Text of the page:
DIE: Europe, the IMF, and the Developing Countries

From the very beginning, the developing countries have regarded the International Monetary Fund (IMF) with suspicion and only rarely as an impartial institution: voting rights in the IMF were distributed too unevenly in an economic hegemony of power in which the United States and Europe were the dominant actors.

This appeared to change in recent years as weights in the IMF gradually shifted towards the emerging economies, especially in China’s favour. With the appointment of the French Finance Minister Christine Lagarde to the top position at the IMF, however, it again became clear that Europe and the USA, in spite of announcements to the contrary within the G20 framework, are not yet willing to vacate their positions of leadership at the IMF and the World Bank. The emerging economies, as also became clear in the process, were not in a position to agree on a joint candidate.

The IMF’s role in (Southern) Europe’s debt crisis is now bringing it under fire, above all from Latin America, whereas the emerging Asian economies continue to maintain a polite reserve. In the past, Latin Americans and Asians have suffered too long under the dictates of the Fund for them to hold back now, when Europe needs the resources of the IMF more urgently than ever. Anyone who still remembers how the IMF under Horst Köhler turned off the funding faucet for Argentina in 2001, or how it brought about bank closures in Indonesia under Michel Camdessus in 1998 during the Asia crisis, can only regard the Fund’s financing and requirement policies in Europe with suspicion.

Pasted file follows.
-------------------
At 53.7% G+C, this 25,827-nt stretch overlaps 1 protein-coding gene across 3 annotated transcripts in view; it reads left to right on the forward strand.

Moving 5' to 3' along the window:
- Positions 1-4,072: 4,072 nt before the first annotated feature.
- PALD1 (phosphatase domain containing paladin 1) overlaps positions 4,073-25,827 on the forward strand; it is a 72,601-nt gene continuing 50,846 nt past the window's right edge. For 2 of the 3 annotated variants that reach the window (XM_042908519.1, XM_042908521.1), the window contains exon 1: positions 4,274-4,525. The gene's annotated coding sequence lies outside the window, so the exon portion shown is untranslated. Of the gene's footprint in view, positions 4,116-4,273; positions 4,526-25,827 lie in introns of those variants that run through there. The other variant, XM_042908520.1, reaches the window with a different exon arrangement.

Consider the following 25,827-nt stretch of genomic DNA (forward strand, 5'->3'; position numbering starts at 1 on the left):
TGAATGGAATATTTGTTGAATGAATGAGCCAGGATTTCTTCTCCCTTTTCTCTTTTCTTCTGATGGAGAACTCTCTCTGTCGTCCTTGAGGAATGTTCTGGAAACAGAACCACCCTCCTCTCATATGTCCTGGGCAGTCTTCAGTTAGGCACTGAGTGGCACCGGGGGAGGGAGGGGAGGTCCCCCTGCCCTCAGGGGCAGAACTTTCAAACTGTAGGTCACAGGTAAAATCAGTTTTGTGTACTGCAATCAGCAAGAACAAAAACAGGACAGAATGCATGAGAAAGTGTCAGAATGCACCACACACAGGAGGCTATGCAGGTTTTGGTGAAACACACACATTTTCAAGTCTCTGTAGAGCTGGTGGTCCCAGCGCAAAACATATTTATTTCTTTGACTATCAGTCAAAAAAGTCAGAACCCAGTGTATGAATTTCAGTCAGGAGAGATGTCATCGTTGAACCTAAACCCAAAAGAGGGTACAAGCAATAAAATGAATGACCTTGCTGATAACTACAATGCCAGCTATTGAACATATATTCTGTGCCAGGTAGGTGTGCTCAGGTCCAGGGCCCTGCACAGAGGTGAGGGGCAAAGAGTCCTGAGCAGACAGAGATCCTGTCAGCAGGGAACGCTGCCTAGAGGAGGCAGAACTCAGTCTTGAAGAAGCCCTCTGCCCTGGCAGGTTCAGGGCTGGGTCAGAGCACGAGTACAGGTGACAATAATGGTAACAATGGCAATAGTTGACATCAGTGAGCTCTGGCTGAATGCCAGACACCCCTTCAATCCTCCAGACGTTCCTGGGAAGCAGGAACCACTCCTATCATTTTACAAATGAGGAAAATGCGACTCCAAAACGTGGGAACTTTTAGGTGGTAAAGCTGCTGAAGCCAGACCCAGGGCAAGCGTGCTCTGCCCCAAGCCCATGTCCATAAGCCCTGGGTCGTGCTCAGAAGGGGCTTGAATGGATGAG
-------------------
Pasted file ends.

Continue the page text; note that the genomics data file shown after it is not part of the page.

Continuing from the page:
The emerging economies criticize first of all the fact that the Fund is putting too large a portion of its resources – which tripled during the course of the financial crisis – at the disposal of Greece, Ireland, and Portugal. In total, this amounts to two thirds of the most recent IMF pledges, even without taking the upcoming second round of financing for Greece into consideration. In contrast, the poorest countries currently receive less than ten per cent of the IMF’s funds.

Secondly, criticism is levelled at the IMF for behaving too leniently toward Europe. In the case of Greece, it is part of a “Troika” consisting of the European Commission, the European Central Bank, and the IMF, in which the weights are quite clearly distributed in favour of European institutions, even though the Europeans insist that they would not make any decisions against the objections of the IMF.

Christine Lagarde knows, of course, that she is currently between Scylla and Charybdis, and has therefore deliberately tried to prod the European Finance Ministers by calling for more intensive capitalization of the European banks and a slower reduction of budgetary deficits in Germany and other solvent EU countries. Although this was intended to be part of a coherent European crisis policy, it corresponded more in actual fact to the U.S. position. For that reason a further balancing act in favour of the position of the emerging economies currently looms.